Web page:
On my worst days, when I belong nowhere, I take to the woods like a rabid ghost. A bizarre astral projection in the black hollows of my homeland, begging for solutions to problems earned by blood and purchased in vows. I dig through clover and dark soil and red clay, I tear my clothes in the brambles, and I come up empty-handed.

But on certain summer evenings, it gets too hot to move or drive or cook and the trees encircling my house sag under the weight of impossible humidity. So I sit in the backyard in shorts and a ratty tank top. Forearms streaked with red clay where I’ve been weeding the garden, hands choked around the neck of a half-full wine bottle, silently hoping it hasn’t vinegared.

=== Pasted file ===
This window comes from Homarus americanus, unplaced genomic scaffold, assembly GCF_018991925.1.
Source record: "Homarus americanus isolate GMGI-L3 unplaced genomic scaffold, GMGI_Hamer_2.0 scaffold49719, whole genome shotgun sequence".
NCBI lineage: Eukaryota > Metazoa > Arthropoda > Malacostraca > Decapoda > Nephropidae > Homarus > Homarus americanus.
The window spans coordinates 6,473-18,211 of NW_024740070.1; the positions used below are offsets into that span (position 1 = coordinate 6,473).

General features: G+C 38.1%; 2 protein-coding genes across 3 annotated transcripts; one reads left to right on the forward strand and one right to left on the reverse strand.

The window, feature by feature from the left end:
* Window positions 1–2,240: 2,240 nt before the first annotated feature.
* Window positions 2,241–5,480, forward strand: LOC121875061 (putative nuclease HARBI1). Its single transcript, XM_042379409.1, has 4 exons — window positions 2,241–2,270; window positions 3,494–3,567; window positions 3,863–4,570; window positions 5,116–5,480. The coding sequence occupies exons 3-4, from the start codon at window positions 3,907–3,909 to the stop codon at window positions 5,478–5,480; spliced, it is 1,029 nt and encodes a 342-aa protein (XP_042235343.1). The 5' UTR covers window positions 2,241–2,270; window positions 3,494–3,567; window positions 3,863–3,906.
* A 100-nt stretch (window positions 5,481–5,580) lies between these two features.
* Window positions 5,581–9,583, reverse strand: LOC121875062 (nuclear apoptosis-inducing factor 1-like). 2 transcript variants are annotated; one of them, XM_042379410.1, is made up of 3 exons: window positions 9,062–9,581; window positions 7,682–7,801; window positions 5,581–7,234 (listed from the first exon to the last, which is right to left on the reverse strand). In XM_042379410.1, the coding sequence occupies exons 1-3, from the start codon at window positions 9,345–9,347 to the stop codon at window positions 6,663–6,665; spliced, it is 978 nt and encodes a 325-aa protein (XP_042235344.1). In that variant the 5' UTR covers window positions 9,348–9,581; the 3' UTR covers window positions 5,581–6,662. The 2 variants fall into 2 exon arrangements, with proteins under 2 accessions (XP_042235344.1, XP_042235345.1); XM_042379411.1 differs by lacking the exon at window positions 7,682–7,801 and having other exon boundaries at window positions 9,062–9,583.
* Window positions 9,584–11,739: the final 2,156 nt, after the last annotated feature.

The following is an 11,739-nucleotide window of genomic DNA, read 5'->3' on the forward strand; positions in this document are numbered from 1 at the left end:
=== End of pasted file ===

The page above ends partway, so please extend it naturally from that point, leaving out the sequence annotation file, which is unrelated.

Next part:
I turn the dogs loose across the rusted metal stripping of the threshold. They run the border of my yard, noses to the northeast, and sniff in the blackberry brambles while mockingbirds flee the privet. It gets all thick and still, nothing but the crickets screaming through the Mackey Branch creek bottom while the woods simmer with the wind riding the heels of the thunderheads stacked and bruised over the oak tops, greener than usual.

The air kicks through the grass, scoops the heat off my small concrete patio, and balloons through my shirt. When it’s like this, I cross my legs in a patch of clover and white flowers wind through my toes. I uncork the bottle and as I sip straight from the smooth, cold lip, and as the red blend that has seen better days hits my tongue, the first rumble collapses across this tuft of land, folding everything into its patch of time, vibrating off the ridge before descending into the hollow. It is in every space.